One week into her senior year, Natasha Reifenberg headed to an academic health conference in El Salvador, presenting a policy brief based in research she had been involved in for the last two years. An opportunity usually reserved for distinguished academics, the trip was just one of many highlights in an outstanding undergraduate career that includes internships at the Global Fund for Women and United Nations Development Program and independent research opportunities centered around women’s issues and rights. Reifenberg attributes her accomplishments to her education in Notre Dame’s College of Arts and Letters — particularly her philosophy major.
Study & Research Abroad
F and J Students and Study Abroad
International students in F and J status who will engage in research or study outside the U.S. during the fall or spring terms must complete the Study/Research Abroad Request e-form at ISSAlink. This includes graduate students who will be conducting research or working on their dissertation anywhere outside of the U.S. The information collected in this e-form allows ISSA to handle your immigration record properly. Failure to complete this notification process may result in problems or denials at a U.S. port of entry upon the return from a research or study abroad experience.
Please also note: to re-enter the U.S., students need 1) a passport valid for at least 6 months in the future, 2) an unexpired visa, and 3) an I-20 or DS-2019 which has a travel signature which was issued sometime in the past year.
DACA Students and Study Abroad
While there is some evidence of students in DACA status (Deferred Action for Childhood Arrivals) who have left the U.S. on a study abroad program and successfully re-entered the U.S. after the conclusion of the program, study abroad for DACA students is discouraged by the University at this time.
Should a student decide to go ahead with study abroad or an international experience, Notre Dame strongly encourages students to seek the counsel of an immigration attorney before considering this as an option. Please be aware that there are always individuals and attorneys who claim to know about immigration, yet provide incorrect information. Consult an attorney from the American Association of Immigration Lawyers listing and get more than one opinion.
Please note: until we have a clear sense of the incoming U.S. administration's priorities for immigration reform, we highly discourage study abroad or travel abroad for DACA and undocumented students at this time. Please see the below information especially the Potential Risks section.
Students who have received DACA and who wish to study abroad will need to apply to USCIS for “Advance Parole.”
- The application Form I-131 for Advance Parole costs $575 and must be granted prior to departure from the United States.
- Advance parole is only valid until its expiration and students must plan accordingly.
- Upon returning to the United States, a potential parolee would be considered an "applicant for admission" and could still be subject to removal proceedings based upon grounds of inadmissibility, notwithstanding the prior grant of parole.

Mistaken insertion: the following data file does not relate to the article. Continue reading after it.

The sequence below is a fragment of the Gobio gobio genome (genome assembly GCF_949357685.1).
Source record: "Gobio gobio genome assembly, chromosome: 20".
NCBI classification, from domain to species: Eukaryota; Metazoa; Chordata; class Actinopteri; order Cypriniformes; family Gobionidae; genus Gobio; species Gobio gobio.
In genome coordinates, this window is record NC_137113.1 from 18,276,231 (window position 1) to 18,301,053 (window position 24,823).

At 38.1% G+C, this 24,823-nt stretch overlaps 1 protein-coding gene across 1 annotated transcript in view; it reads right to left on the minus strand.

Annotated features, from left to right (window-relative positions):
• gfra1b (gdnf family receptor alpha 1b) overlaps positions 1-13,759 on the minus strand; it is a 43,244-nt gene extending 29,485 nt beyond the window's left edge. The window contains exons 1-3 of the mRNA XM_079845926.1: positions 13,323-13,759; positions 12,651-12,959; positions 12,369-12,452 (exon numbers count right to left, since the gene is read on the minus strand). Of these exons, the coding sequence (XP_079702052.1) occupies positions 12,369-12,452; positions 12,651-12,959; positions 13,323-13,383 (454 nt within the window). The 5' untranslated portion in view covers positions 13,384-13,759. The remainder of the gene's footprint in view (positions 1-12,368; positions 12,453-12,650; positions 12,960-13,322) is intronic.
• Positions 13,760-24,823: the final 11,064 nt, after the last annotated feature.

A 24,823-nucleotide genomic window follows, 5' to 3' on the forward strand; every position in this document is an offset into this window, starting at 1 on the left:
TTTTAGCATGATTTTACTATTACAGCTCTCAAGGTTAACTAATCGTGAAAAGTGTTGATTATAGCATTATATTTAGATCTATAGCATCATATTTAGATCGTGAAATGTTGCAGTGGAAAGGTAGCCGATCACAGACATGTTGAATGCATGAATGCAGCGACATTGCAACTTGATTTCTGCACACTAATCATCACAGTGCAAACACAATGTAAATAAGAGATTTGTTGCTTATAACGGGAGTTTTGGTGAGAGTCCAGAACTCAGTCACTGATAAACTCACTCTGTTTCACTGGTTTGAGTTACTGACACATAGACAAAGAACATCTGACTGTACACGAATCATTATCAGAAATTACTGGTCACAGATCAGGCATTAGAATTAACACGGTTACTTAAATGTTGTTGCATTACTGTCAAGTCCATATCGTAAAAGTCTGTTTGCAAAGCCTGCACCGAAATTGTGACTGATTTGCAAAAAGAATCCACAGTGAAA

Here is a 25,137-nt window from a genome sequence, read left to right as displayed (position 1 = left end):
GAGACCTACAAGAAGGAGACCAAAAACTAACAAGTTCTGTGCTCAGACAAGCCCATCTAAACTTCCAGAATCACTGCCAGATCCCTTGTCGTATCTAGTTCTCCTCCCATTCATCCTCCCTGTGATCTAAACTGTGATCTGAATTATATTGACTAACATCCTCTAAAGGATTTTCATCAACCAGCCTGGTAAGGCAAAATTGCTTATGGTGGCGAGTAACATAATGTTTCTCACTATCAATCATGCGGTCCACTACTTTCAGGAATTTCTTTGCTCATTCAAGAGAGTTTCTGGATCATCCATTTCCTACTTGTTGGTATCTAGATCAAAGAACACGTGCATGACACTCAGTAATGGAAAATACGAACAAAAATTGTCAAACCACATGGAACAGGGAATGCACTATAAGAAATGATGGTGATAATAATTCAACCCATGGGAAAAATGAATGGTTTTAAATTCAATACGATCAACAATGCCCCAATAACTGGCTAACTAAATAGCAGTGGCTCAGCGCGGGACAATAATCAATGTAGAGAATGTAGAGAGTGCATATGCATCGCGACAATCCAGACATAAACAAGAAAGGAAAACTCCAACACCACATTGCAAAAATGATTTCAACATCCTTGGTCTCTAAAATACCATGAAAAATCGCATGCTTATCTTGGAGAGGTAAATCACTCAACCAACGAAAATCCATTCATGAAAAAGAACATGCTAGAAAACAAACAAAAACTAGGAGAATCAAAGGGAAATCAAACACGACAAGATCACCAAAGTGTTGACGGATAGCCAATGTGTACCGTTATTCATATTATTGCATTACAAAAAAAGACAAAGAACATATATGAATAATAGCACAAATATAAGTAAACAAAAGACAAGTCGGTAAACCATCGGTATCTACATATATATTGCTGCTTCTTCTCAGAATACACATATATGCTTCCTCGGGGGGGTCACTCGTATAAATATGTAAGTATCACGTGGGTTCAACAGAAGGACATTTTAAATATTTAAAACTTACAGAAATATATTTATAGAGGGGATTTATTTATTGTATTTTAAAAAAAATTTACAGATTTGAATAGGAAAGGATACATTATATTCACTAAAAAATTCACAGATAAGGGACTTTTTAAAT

To go abroad, not only must DACA students obtain Advance Parole, but they must obtain a national passport and the correct visa for entering the study abroad country. Therefore, it is necessary to have the correct paperwork for entering the study abroad country AND the correct paperwork for returning to the United States after the completion of the program.
Potential Risks for DACA Students
It is not possible to enumerate all of the potential risks for DACA students. While this list is not exhaustive, here are some of the more likely risks:
- Students who fail to return prior to the expiration of their advance parole risk not being able to return.
- Students fail to request advance parole early enough before leaving the U.S.
- Immigration reform might take place while students are abroad that requires students to be physically present in the U.S. on a specific date or a specific window or amount of time.
- Advance parole is not a guarantee of reentry into the U.S. and, while unlikely, an immigration official may deny entry at his or her own discretion.
- Difficulty of obtaining your national passport and a visa for the study abroad country, and then not having additional visa or paperwork to travel to other/adjacent countries as a part of the study abroad program or in transit to your study abroad site
- Any issues related to the following: deportation or removal orders, immigration-related fraud, criminal convictions, unauthorized departures from and reentries into the U.S.
PLEASE NOTE: ISSA cannot guarantee re-entry to the United States, even for students participating in an approved University of Notre Dame study abroad program. We will continue to monitor developments in the legislation and practice.
Important: Undocumented students who do not qualify for DACA are advised strongly against studying abroad, due to the risks associated with leaving and re-entering the country. Non-DACA students may not have sufficient immigration documents to apply for entry to a study abroad site or for re-entry to the United States and run the high risk of not being able to return to their academic program of study at the University of Notre Dame.
When Francesco Tassi arrived at Notre Dame, he was sure he would major in finance. But a lecture on refugees set him on a different path — one that led him to travel through Italy for three months to study refugee integration firsthand. Tassi, who was born in Italy and moved to the United States in third grade, traveled widely in high school and spent time living with host families in several countries. Those experiences sparked a passion for learning about and understanding cultures.